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Constantine/Augustus Portraits

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Has anyone ever noticed how the portraits of Constantine I radically altered after his defeat of Licinus? As Caesar and Emperor of the West, we see him portayed with a beard and mustache, or in this case, just a mustache.

Or, in this Commemorative coin issued by Trajan Decius, where Augustus looks suspiciously unlike his own portrait?

But, not long after he assumed the sole reign of the Roman Empire, we begin to see him clean-shaven and looking very much like Augustus, as seen below.

Below, is seen the "new" representation of Constantine.

Coincidence? I don't think so.

To my thinking, Constantine was obviously using his political machine to portray himself as the "new" Augustus, a fact that was not lost on the Roman populous.

I am sure that there are many other examples of emperors who used this same example to tie into the "Golden Reign" of Augustus.

Please add to this thread any other examples that you may find.


Trajan Decius had the portrait of Augustus have some of the same traits as his own portrait.  Nerva did the exact same thing with his Augustus restorations. ;)  It was a political move, more than anything, to show that they were "similar" to Augustus and thus could be the finest emperor Rome had ever seen if they let him live a bit longer.....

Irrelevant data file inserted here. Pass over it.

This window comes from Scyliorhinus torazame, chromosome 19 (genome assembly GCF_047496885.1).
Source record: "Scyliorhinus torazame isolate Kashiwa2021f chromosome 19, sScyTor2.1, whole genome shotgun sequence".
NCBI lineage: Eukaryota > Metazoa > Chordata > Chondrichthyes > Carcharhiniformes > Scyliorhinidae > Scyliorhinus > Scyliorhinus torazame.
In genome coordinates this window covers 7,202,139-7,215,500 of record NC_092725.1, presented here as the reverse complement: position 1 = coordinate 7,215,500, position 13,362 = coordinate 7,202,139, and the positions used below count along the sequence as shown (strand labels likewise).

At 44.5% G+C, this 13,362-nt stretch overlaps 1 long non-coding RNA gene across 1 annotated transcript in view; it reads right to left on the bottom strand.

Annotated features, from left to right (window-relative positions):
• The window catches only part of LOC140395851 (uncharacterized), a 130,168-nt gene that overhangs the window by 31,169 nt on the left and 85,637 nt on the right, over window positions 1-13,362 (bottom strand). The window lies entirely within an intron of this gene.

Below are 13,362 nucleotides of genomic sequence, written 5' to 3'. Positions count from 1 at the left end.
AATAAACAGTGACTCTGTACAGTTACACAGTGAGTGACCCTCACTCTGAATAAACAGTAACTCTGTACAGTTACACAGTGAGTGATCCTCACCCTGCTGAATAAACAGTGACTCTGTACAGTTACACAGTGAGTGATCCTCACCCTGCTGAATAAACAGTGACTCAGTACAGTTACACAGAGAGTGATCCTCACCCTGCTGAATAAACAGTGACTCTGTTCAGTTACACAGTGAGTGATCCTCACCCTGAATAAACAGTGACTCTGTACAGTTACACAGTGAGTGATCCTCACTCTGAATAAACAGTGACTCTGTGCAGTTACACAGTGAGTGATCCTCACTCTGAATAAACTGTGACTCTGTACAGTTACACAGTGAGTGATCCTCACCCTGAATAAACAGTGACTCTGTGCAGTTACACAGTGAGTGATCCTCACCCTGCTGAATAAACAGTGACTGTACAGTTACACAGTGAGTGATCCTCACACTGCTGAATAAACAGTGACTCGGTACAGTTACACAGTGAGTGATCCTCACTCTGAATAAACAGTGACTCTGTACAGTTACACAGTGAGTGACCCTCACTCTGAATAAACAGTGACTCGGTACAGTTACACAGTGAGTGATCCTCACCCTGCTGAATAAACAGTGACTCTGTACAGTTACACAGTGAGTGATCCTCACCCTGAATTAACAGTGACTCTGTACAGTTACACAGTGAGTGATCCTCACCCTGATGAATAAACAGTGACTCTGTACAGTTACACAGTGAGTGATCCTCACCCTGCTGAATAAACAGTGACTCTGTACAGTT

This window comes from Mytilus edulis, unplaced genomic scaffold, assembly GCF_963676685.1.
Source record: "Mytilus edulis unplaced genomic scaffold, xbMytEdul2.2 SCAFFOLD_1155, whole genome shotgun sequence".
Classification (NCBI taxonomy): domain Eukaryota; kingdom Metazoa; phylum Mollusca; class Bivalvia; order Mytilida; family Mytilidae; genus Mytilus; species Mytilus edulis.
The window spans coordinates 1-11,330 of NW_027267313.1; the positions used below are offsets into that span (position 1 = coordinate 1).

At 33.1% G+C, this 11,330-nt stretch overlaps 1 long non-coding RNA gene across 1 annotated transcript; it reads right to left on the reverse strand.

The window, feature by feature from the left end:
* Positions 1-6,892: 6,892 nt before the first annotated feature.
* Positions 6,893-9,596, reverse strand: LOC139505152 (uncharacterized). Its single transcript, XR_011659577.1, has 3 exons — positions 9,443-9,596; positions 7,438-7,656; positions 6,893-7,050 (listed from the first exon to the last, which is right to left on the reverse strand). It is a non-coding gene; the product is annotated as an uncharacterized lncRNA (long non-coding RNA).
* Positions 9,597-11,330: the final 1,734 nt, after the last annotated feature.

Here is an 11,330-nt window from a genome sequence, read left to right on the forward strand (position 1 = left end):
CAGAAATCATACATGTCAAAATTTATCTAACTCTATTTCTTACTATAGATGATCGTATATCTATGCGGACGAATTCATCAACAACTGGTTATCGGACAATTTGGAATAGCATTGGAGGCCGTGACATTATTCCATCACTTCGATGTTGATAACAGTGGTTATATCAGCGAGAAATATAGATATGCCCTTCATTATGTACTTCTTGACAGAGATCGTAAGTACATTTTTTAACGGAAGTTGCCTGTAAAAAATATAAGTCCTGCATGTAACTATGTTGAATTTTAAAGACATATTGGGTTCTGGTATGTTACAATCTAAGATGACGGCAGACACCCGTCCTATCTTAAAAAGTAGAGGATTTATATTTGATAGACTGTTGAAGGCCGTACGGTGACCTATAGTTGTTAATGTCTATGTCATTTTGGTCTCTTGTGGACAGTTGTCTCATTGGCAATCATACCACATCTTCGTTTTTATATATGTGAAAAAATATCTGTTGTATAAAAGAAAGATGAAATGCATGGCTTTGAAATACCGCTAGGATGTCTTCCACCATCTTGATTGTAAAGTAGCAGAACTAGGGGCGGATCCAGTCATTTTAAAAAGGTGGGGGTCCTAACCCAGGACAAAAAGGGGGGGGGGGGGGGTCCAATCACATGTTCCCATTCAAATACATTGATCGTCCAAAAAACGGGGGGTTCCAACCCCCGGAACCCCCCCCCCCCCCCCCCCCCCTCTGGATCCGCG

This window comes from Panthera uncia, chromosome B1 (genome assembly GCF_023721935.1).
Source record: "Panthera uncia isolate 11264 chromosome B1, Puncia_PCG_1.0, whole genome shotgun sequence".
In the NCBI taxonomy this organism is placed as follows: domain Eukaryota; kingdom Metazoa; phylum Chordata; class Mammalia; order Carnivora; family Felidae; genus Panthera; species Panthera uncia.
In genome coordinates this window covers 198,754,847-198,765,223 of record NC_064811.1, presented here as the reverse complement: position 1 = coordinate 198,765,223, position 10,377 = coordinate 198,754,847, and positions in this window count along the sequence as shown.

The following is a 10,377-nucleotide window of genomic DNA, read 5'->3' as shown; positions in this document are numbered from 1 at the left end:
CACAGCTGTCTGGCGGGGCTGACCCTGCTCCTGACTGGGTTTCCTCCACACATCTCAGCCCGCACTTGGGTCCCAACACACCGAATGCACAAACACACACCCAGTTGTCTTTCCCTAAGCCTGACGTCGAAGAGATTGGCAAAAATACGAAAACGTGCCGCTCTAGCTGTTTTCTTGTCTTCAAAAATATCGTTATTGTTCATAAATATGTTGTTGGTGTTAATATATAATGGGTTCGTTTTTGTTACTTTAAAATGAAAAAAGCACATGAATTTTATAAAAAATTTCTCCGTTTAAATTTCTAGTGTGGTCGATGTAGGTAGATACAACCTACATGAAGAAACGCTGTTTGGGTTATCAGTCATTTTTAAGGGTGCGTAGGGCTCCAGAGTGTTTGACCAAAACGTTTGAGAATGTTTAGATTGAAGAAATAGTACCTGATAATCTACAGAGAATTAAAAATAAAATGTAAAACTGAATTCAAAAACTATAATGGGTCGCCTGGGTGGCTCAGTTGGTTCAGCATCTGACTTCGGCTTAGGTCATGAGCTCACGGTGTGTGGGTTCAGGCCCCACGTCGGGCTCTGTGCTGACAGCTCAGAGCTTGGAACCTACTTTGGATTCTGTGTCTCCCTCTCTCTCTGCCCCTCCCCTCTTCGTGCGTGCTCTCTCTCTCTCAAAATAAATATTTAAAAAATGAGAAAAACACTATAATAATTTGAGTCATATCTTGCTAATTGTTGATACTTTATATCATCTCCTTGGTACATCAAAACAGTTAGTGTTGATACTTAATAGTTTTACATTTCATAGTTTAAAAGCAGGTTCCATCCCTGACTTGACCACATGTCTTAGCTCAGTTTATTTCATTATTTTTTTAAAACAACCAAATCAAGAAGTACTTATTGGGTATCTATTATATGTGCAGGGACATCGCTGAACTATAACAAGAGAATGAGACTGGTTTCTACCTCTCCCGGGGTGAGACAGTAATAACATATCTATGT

Even Napoleon did it. ;) The style of later Constantine portraits is supposed to be based on the portraits of Alexander III as well. :) Remember when Constantine was a tetrarch he was depicted as a tetrarch, snubby portraits with cute beards and all. ;)
                                            LordBest. 8)

I notice that this siliqua has the "eyes to heaven" portrait of Constantine.  Was he the first to have this kind of pose?  

Perhaps, but I seem to recall Augustus having a similar portrait. :)  Of course, I may be wrong. ;)
Either way it wouldn't be heaven that he would be staring up to.  Remember - he was a follower of Sol Invictus - and only converted to Christianity on his deathbed. ;)


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